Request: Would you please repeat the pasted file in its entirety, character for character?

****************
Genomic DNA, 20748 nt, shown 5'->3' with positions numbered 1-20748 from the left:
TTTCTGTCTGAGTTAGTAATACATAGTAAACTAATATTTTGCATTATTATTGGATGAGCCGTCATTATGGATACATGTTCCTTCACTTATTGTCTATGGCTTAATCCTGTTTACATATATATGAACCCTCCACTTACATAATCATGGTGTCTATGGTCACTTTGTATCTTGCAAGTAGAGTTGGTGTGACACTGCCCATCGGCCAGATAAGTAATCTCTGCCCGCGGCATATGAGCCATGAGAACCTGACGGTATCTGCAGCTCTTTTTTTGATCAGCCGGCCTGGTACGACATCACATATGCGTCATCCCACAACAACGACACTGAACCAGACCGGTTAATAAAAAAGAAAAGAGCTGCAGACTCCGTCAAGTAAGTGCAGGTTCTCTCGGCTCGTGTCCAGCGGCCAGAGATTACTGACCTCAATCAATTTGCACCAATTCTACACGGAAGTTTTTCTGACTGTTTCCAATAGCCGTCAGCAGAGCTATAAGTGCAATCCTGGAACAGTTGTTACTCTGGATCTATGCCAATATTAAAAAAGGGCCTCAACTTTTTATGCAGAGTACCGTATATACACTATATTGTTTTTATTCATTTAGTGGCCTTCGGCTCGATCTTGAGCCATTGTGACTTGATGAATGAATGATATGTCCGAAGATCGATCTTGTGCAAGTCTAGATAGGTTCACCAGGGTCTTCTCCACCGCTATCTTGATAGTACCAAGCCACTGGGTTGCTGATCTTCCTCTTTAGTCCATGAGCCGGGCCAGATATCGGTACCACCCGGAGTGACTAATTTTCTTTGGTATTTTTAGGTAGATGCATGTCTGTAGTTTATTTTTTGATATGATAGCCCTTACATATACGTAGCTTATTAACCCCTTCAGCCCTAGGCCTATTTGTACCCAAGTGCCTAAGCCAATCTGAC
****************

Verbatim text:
Genomic DNA, 20748 nt, shown 5'->3' with positions numbered 1-20748 from the left:
TTTCTGTCTGAGTTAGTAATACATAGTAAACTAATATTTTGCATTATTATTGGATGAGCCGTCATTATGGATACATGTTCCTTCACTTATTGTCTATGGCTTAATCCTGTTTACATATATATGAACCCTCCACTTACATAATCATGGTGTCTATGGTCACTTTGTATCTTGCAAGTAGAGTTGGTGTGACACTGCCCATCGGCCAGATAAGTAATCTCTGCCCGCGGCATATGAGCCATGAGAACCTGACGGTATCTGCAGCTCTTTTTTTGATCAGCCGGCCTGGTACGACATCACATATGCGTCATCCCACAACAACGACACTGAACCAGACCGGTTAATAAAAAAGAAAAGAGCTGCAGACTCCGTCAAGTAAGTGCAGGTTCTCTCGGCTCGTGTCCAGCGGCCAGAGATTACTGACCTCAATCAATTTGCACCAATTCTACACGGAAGTTTTTCTGACTGTTTCCAATAGCCGTCAGCAGAGCTATAAGTGCAATCCTGGAACAGTTGTTACTCTGGATCTATGCCAATATTAAAAAAGGGCCTCAACTTTTTATGCAGAGTACCGTATATACACTATATTGTTTTTATTCATTTAGTGGCCTTCGGCTCGATCTTGAGCCATTGTGACTTGATGAATGAATGATATGTCCGAAGATCGATCTTGTGCAAGTCTAGATAGGTTCACCAGGGTCTTCTCCACCGCTATCTTGATAGTACCAAGCCACTGGGTTGCTGATCTTCCTCTTTAGTCCATGAGCCGGGCCAGATATCGGTACCACCCGGAGTGACTAATTTTCTTTGGTATTTTTAGGTAGATGCATGTCTGTAGTTTATTTTTTGATATGATAGCCCTTACATATACGTAGCTTATTAACCCCTTCAGCCCTAGGCCTATTTGTACCCAAGTGCCTAAGCCAATCTGAC